Causes of cancer at the RNA level
The Pan-Cancer Project
focused on DNA changes
that cause cancer, investigating genomic changes that are inherited as well as those that occur in a person’s lifetime. In the cell, the information stored in the DNA is transcribed into RNA, which is then translated into further gene products. Changes in the RNA can also explain how cancer develops, as the group of authors co-led by Rätsch have now shown based on a very extensive pool of data.
“No one has ever performed such a comprehensive analysis to demonstrate the major role that RNA alterations play in the development of cancer. This is new,” Rätsch says. In some genes, such as the one that plays a key role in insulin metabolism and diabetes (IGF2), changes occur very frequently in the RNA, but none in the DNA. Moreover, it is likely that DNA and RNA changes together cause cancer. Research into this interaction has been so far been relatively limited.
To better understand the process, it’s helpful to think about it like this: DNA is the inherited part of genetic information and thus serves as the “template” for forming RNA, which in turn produces vital proteins. Errors that occur during RNA formation may lead to cancer. In their study, the researchers examined genome data from 1,188 donors, containing both RNA and DNA sequencing samples.
731 cancer-relevant genes
To create their catalogue of cancer-driving mutations, the researchers drew on data from 27 distinct tumour types and 731 genes that could cause cancer if altered. These include genes that change predominantly at the DNA level (such as TP53) and genes whose alteration occurs most frequently in the RNA (such as GAS7 or IGF2). A total of 87 tumour samples showed changes only to the RNA and not the DNA.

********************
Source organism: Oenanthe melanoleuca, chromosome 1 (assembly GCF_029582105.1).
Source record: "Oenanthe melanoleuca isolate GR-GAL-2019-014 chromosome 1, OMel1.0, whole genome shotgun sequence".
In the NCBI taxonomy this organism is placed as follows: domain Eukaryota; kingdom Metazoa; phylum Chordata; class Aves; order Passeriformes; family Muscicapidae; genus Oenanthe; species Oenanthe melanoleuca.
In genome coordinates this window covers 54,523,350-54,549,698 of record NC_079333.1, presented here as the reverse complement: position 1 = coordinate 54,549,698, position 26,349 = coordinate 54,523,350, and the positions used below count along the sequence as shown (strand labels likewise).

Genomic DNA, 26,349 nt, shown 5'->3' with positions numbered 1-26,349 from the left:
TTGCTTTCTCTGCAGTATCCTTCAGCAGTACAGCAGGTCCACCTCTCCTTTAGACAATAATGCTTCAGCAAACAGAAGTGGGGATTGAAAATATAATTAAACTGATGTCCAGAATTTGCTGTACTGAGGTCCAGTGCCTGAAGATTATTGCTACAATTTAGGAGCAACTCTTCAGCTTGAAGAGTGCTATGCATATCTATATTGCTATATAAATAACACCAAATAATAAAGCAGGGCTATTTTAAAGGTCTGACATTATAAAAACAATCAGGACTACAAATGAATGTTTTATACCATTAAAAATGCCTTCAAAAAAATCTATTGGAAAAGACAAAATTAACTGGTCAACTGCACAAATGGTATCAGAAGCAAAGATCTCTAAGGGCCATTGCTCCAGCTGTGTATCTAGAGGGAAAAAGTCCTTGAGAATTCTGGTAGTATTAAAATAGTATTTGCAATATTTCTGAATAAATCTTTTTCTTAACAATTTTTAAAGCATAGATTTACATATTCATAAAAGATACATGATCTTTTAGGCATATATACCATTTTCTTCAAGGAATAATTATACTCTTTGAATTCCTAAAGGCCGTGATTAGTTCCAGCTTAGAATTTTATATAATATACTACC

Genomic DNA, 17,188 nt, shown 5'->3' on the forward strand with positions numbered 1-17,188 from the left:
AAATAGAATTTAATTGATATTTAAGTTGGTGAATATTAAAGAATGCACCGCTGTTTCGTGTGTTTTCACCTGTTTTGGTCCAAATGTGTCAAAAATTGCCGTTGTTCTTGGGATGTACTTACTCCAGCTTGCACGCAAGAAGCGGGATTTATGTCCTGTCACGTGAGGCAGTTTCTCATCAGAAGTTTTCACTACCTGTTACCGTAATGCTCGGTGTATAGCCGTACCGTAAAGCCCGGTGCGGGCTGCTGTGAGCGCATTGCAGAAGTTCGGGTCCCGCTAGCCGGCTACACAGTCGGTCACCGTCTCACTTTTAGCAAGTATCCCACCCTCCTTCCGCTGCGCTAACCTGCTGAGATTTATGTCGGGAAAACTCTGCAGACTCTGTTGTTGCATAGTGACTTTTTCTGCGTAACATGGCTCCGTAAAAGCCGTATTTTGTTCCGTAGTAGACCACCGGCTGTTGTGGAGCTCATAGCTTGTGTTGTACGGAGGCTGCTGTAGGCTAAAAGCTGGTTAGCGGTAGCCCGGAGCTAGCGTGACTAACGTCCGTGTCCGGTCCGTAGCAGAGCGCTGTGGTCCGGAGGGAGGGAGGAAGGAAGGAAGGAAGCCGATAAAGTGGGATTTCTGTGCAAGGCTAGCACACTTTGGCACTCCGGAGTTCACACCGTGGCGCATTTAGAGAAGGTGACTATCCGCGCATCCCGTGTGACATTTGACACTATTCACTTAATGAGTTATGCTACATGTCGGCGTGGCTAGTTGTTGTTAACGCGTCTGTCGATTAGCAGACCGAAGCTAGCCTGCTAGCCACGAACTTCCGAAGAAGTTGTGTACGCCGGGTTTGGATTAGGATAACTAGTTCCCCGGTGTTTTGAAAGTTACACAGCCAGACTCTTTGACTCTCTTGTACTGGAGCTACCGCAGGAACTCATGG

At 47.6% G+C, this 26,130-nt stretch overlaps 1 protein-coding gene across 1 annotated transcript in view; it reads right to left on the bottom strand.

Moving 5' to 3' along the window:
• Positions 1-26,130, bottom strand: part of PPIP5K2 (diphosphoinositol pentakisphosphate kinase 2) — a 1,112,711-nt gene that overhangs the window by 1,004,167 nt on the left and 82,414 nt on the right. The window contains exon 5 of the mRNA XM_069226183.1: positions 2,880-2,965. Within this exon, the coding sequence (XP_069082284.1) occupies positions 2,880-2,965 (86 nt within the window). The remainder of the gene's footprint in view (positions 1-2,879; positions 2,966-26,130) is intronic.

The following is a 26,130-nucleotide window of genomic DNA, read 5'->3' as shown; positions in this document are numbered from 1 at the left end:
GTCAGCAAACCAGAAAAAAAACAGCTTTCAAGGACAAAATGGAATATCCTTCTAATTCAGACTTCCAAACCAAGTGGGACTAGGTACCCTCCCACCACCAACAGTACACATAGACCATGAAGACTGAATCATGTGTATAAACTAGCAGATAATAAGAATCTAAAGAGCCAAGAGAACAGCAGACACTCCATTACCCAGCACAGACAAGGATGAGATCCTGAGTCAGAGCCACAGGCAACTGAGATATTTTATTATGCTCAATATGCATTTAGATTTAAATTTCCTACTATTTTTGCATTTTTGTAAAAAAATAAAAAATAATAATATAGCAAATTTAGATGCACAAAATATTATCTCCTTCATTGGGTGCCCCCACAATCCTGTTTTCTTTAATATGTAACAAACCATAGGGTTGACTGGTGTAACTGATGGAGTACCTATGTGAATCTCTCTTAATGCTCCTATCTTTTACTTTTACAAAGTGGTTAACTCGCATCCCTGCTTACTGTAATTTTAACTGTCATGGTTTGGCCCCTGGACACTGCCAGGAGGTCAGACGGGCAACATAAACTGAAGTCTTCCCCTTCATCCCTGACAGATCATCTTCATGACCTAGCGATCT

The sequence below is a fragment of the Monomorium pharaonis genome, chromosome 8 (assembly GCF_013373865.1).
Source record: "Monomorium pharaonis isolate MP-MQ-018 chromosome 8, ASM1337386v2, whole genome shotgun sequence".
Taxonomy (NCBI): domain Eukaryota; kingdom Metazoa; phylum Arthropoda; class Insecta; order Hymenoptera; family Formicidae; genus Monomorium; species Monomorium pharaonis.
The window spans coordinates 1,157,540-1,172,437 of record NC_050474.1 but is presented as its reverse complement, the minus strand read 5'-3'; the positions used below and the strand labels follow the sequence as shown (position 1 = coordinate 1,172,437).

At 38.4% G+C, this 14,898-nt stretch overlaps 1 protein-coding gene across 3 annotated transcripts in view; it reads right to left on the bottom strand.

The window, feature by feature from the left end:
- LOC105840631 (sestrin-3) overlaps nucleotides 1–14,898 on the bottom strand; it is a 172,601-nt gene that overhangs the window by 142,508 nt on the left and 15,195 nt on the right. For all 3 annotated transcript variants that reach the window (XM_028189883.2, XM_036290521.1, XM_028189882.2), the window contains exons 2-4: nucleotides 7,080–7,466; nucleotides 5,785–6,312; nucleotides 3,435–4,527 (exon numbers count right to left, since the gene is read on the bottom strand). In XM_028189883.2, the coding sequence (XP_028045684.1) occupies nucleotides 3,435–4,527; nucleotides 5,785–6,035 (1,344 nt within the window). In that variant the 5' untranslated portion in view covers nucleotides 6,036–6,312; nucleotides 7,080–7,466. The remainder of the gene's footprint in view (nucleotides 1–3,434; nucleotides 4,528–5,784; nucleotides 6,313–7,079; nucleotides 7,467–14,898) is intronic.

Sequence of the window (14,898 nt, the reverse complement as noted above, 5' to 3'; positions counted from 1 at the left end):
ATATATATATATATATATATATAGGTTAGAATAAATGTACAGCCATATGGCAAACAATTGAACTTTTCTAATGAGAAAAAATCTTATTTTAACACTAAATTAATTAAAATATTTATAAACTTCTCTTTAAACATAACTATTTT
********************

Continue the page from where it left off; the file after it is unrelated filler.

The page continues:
The researchers discovered 649 cases in which cancer-related errors occurred in copying and translating DNA into RNA, 1,901 changes caused by RNA splicing, and a new class of gene fusion (75 cases). In RNA splicing, entire sequences are removed, or spliced out, from the RNA and reassembled. This can result in previously inactive genes being “switched on” in a way that is conducive to cancer development. A similar situation may arise if genes fuse together.
In total, the researchers identified seven categories of RNA alterations related to cancer. “If you look at RNA alterations in relation to hereditary and non-hereditary changes within the genome, you can identify other genes and genetic mechanisms involved in cancer,” says André Kahles, who, alongside Natalie Davidson and Kjong Lehmann, is part of Rätsch’s research group at ETH Zurich. Together, they all played a leading role in the study. Their catalogue of RNA alterations is a valuable new resource for research into the causes, prevention, diagnosis and treatment of cancer.
Leonard Med system made it possible
A key factor in the project’s success was the IT infrastructure at ETH. When Rätsch and his team came to ETH Zurich four years ago from Memorial Sloan Kettering Cancer Center in New York, they joined forces with ETH’s IT Services to set up the Leonhard Med computer system. The memory and computer cluster is specially designed to recognise and compute patterns in huge amounts of medical data. In terms of its available memory, the system operates extremely fast and meets all the special data protection and security requirements that apply to medical data.
“If it weren’t for Leonhard Med, we wouldn’t have been able to participate in this research collaboration,” Rätsch says. He is also a member of the Swiss Institute of Bioinformatics, which coordinates the field of bioinformatics and the corresponding database in Switzerland.